A number of small projects were begun over the past several months. Some were intentional, and others were forced upon us by fate. I told myself that we would be much further along with these projects by now…much like I was supposed to have already begun taking my architectural licensing exams. Here’s a list of the loose ends yet to be tied:
- Strip, repair, and repaint side entry door sill. (We got it stripped and primed, just no finish coats yet.)
- Replace side entry door hardware. (Got the hardware and installed it…still need to repair the door from the gaping hole left by the modern doorknob we removed.
- Rewire and finally hang the last few light fixtures.
- Strip, repair, reglaze, and repaint the original front screen door (we found it in the garage).
- Strip and sand the kitchen cabinetry. To be followed by repainting and installing new hardware to match the original.
- Clean and refinish front door and screen hardware. (Stubborn paint refuses to succumb to the powers of the crock-pot.)
- Scrape the master bedroom ceiling down to plaster.
- Refinish bathroom medicine cabinet and replace mirror (this one was not planned).
- Replace/rewire all toggle switches and outlets on the first and second floor.
The side door is nothing too special, but has held up well to the passage of time. We stripped and primed the door sill but have yet to put any finish coats on. We intend to paint the exterior and stain the interior of the door itself, much like the front door, but the furtherst we got was replacing the ugly modern door knob with something more period appropriate. We got the beautiful patina’ed brass entry set seen below from Historic Houseparts. They have a huge selection of entry set pieces (escutcheons, mortise locks, knobs, strikeplates etc), but they also have a selection of complete sets with everything included, which we went for. The backplates and mortise lock almost perfectly matched the shadows from the originals, but some adjustments were required. For anyone wanting to do this, it really is not a very daunting task if you have used a chisel before. The finish product looks great…although I couldn’t find any slotted head screws so don’t look too closely at the backplate!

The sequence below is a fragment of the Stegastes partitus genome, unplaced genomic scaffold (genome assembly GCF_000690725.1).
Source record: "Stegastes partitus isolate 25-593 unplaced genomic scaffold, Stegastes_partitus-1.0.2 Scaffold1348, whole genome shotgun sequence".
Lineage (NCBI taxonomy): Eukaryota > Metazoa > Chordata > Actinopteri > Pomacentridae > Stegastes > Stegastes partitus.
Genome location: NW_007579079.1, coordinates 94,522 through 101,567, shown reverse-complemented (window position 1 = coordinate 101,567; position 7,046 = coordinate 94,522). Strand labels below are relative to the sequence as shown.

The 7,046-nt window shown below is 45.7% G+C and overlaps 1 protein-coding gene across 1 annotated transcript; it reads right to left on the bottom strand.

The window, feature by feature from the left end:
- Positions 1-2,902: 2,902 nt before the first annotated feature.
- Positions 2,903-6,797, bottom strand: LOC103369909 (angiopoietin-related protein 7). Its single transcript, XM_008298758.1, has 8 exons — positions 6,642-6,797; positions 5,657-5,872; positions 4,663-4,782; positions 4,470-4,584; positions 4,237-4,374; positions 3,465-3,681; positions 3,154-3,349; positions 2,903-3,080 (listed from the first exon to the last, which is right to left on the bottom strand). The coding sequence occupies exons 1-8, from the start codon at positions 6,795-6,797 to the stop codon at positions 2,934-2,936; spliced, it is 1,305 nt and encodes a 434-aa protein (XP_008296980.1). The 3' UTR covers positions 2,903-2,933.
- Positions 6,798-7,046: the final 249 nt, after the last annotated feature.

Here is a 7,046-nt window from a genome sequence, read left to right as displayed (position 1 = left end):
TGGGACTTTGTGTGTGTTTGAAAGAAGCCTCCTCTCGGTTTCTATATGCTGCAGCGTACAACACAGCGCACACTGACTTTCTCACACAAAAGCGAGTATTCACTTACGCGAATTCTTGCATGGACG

Despite having now owned the house for nearly two years, there are still three original lights that I took down to rewire, and have still not put back up. The upstairs hall light is currently a lightbulb and socket dangling from the junction-box. Add to that the vestibule light and the bathroom light, which currently has a home-depot $15 special in its place…at least its brushed nickel.
The original front screen door is fantastic, we were quite happy to find it and to confirm that it was not warped after holding up eight car tires for god knows how long. We will be painting it red to match the door. It should look pretty sharp! The kitchen cabinetry has been at a halt now for a few months. All of the upper cabinet doors have been brought downstairs, stripped, glass and hardware removed, and are ready to be repaired, repainted, and reinstalled. The work on the cabinets themselves has only just begun. I used the infrared stripper on a section to see what was in store for us come summer. It came off with relative ease exposing the pine/fir used for the cabinet sides and poplar used for the fronts….there is definitely no way we are every going to stain these! Our plan is to have the upper cabinets completed by the end of the summer and to wait on doing the lower cabinets until the fall or next year. We are also restoring the hardware. At some point, likely in the 1940s, the original cabinet latches and surface mount butterfly hinges were replaced with modern chrome pulls, and brass mortise hinges. We finally tracked down a matching set of 1920s cabinet latches that match the shadows left on the doors, however finding the correct butterfly hinges has been harder.